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Let there be three classes named Tester_1 ,Tester_2,Tester_3. They are defined as :

Tester_1:

class Tester_1 {

 public static void main(String args[]) {
    Tester_2.setBoolean(true);
    System.out.println(Tester_2.getBoolean());
 }
}

Tester_2:

class Tester_2 {

public static boolean var = false; // Static var

public static void setBoolean(boolean value) {
   var = value;
}

public static boolean getBoolean() {
    return var;
}

}

Tester_3:

class Tester_3 {
public static void main(String args[]) {
    System.out.println(Tester_2.getBoolean());
}
}

After I compile all the three classes, I run them in the following order :

java Tester_1

java Tester_3

but I get this output :

true from the first run and false from the second run. Why is that ? When Tester_1 sets the boolean to a value true why do I get the default false when I run Tester_3 ?

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5 Answers 5

up vote 7 down vote accepted

static is only valid at the Java Virtual Machine (JVM) level.

Each time you call java xxx you create a new JVM which does not share anything with the previous call => all static variables get their default value again.

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Is there any way I can bind the new process, java Tester_3 here with the existing JVM ? –  Suhail Gupta Jan 7 '13 at 13:06
1  
I don't think you can - but you can always call Tester_3.main() from the first program. You could maybe explain in more details what you are trying to achieve. –  assylias Jan 7 '13 at 13:08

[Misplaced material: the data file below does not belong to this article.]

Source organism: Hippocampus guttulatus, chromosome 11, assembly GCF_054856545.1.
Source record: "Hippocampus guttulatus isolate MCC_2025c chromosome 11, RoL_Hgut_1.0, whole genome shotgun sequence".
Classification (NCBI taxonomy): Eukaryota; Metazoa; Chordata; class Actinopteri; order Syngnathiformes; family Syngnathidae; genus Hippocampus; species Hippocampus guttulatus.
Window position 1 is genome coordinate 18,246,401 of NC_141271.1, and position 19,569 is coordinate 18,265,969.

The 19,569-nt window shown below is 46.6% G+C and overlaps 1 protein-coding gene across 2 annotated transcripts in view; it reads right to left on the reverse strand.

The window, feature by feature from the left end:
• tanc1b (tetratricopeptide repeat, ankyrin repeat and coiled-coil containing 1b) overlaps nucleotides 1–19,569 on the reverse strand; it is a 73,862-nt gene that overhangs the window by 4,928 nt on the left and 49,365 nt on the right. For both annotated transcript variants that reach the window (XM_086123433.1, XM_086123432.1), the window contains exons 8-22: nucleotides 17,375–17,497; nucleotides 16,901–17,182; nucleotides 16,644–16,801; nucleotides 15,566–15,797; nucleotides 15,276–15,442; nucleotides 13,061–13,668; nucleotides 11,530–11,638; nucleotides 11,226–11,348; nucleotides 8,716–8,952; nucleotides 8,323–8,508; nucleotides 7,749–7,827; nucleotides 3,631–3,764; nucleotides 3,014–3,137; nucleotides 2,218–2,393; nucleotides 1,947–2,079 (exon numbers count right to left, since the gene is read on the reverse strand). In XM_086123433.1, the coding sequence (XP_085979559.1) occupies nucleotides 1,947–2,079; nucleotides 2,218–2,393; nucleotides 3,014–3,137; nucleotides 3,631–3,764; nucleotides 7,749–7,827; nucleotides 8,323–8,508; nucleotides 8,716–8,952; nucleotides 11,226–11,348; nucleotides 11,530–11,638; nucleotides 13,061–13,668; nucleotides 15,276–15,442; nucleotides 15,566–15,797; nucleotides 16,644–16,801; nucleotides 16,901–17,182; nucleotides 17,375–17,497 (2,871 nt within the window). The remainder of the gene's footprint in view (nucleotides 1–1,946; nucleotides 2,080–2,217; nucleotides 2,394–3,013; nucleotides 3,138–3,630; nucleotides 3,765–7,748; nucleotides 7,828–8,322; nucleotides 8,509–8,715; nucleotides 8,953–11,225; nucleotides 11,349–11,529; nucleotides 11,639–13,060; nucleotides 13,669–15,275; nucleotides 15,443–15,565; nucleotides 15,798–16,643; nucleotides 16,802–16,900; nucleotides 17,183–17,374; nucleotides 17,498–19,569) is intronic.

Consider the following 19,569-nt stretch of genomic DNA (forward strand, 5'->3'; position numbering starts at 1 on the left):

Because static variables hold their value staticly within the JVM, but is not held across JVMs. Once the JVM process exits, it's variable values in memory are destroyed. When the second JVM is started, then everything is reinitialized.

If you need to keep values across runs, you will have to persist them somewhere (to the file system or a database for example).

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Else than file system or database,isn't there any other way to persist the values ? –  Suhail Gupta Jan 7 '13 at 13:04
    
There are plenty of ways, but if you think file system or database is too hard already, you're in for a shock. Depending on the complexity of what you are trying to store, stick with file system if it's simple data (like a boolean). Read about serialization and externalization. stackoverflow.com/questions/817853/… –  mprivat Jan 7 '13 at 13:06

Simply because you are running two different process. Means you have two different mains, meaning it will have 2 different execution paths.

Each process creates new JVM so that your static variable valid in 1st will not work in second JVM.

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Two separate executions --> different results.

JVM turns it more interesting as it erases previous data for every execution.

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java Tester_1

This is 1st run of program. (i.e. a process)

java Tester_3

This is 2nd run of program. (another process)

static values persist within a process. not across processes.

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